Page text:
Rest of Africa: Response to rift valley fever outbreak in Niger gains momentum


14 October 2016, Brazzaville/Niamey – The World Health Organization has deployed a team of experts to Niger in an effort to strengthen the coordination of response and stop the spread of the rift valley fever (RVF) that is affecting people and livestock in a district in the north-western part of the country.

“The magnitude and potential spread of rift valley fever in livestock, and transmission to humans in Niger requires significant and robust preparedness and response with strong collaboration between human and animal health sectors in line with the One Health Approach. This outbreak potentially poses serious challenges in terms of human capacity, and the ensuing financial, operational and logistics requirements can be a threat to national and international health,” said Dr Socé Fall, the Regional Emergency Director of the WHO Health Emergency Programme in the African Region.

In late August 2016, the World Health Organization was notified of unexplained deaths among people along with deaths and abortions in livestock from Tchintabaraden health district in Tahoua Region, north-west of Niger and bordering Mali. The WHO Country Office took prompt action to provide technical, human resource and financial support towards coordination of the Government’s response to the outbreak. With technical support by WHO, a joint team from the ministries of Health and Livestock conducted an epidemiological investigation and took blood samples from human patients and animals. These were confirmed positive for RVF following tests performed at the Institute of Pasteur in Dakar, Senegal.

Since then a total of 112 suspected cases, a majority of whom are cattle breeders, have been reported with 29 deaths as of 13 October 2016. The vast majority of human infections result from direct or indirect contact with the blood, body fluids or organs of infected animals. Human infections can also result from drinking unpasteurized or raw milk (milk that hasn’t been boiled) of infected animals and from bites of infected mosquitoes. No human-to-human transmission of RVF has been documented, and no transmission of RVF to health care workers or veterinarians has been reported.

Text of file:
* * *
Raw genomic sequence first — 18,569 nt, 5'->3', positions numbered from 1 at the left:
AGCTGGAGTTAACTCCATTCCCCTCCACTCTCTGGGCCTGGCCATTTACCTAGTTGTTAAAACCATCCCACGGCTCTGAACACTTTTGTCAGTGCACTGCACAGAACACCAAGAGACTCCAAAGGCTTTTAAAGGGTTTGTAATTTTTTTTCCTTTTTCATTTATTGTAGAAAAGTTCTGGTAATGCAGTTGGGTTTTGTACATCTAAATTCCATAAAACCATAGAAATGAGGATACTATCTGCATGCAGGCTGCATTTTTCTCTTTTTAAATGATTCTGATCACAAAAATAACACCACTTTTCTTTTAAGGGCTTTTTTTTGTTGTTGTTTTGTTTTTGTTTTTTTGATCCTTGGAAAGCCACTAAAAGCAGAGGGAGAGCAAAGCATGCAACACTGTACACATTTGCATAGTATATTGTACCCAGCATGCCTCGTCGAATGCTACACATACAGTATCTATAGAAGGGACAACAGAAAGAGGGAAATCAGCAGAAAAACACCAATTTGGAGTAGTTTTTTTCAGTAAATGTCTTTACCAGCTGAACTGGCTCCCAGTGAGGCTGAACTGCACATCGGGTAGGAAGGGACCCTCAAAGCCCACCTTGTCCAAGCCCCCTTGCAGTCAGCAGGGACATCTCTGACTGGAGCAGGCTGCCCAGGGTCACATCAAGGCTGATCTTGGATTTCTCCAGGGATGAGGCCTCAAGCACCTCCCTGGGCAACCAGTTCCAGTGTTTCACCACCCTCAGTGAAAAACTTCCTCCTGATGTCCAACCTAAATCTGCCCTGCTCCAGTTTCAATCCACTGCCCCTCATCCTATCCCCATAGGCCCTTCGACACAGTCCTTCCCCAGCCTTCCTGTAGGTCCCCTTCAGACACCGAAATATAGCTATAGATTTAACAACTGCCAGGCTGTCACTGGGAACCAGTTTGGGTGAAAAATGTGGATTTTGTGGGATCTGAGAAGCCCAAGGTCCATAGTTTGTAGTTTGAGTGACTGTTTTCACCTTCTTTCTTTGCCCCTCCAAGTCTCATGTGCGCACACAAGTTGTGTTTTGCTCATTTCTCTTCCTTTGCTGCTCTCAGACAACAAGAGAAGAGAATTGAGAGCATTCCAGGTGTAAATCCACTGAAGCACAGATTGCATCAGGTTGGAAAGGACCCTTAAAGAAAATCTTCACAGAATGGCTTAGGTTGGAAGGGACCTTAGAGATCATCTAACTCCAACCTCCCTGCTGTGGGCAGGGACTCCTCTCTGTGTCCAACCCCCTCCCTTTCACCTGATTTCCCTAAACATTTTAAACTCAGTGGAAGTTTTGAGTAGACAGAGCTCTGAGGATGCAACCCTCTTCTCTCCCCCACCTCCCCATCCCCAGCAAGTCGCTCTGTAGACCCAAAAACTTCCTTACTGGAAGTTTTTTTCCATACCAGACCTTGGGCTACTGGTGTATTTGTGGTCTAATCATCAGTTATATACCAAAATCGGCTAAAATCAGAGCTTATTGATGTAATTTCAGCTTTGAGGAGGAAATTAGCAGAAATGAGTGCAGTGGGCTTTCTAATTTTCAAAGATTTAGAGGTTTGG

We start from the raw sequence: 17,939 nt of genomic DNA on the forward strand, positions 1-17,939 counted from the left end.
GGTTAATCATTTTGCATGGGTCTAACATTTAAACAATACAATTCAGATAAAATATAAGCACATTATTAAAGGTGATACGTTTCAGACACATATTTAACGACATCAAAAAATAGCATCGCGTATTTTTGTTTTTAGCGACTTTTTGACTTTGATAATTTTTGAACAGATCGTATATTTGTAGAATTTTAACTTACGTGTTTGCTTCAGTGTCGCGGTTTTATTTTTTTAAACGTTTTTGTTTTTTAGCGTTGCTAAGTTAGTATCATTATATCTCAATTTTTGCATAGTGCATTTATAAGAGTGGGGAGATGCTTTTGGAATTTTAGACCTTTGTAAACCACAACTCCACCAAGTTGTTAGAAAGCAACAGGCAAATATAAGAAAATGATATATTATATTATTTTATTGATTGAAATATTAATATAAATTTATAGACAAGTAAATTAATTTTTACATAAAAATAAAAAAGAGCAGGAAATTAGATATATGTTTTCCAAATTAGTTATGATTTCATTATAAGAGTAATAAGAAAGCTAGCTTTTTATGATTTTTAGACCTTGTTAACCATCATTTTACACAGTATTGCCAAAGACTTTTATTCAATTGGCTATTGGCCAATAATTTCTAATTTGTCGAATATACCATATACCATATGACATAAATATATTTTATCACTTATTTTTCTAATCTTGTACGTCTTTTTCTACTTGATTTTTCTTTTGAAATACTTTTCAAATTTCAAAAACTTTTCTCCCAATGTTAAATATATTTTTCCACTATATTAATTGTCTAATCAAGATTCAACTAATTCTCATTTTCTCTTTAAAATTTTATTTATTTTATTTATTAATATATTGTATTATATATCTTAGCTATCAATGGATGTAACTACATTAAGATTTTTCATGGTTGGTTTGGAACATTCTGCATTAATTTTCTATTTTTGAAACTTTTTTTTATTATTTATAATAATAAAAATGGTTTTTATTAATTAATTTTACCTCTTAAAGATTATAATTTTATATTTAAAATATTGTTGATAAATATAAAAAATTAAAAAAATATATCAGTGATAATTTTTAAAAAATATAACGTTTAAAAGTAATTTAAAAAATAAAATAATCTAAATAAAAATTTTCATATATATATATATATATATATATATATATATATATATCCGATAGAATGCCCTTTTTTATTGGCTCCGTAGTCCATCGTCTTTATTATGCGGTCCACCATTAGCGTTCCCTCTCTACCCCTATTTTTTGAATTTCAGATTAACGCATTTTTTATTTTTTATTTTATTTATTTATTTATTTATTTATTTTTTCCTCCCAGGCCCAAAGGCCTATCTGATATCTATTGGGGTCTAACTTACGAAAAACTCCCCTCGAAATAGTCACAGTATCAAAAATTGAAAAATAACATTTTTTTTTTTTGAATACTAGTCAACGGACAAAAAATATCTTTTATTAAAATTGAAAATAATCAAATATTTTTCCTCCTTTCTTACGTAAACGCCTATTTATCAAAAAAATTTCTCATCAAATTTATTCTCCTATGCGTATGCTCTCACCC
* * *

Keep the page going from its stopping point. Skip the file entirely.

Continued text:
The affected areas have limited accessibility due to security issues. Despite these challenges – and taking into consideration the seasonal movement of herdsmen with their livestock across borders to find fresh grazing pastures – WHO and partners are working with the Government of Niger to prevent spread to other provinces and neighbouring countries.  They are also working with the Government of Mali to prevent cross-border transmission of the disease.

WHO is providing technical expertise and financial support, and is also engaging various partners to support the control efforts. Furthermore, the organization is working with the Food and Agriculture Organization (FAO), the World Organisation for Animal Health (OIE) and Global Outbreak Alert and Response Network (GOARN) partners on deployment of experts to the field to investigate the outbreak and coordinate and implement responses.


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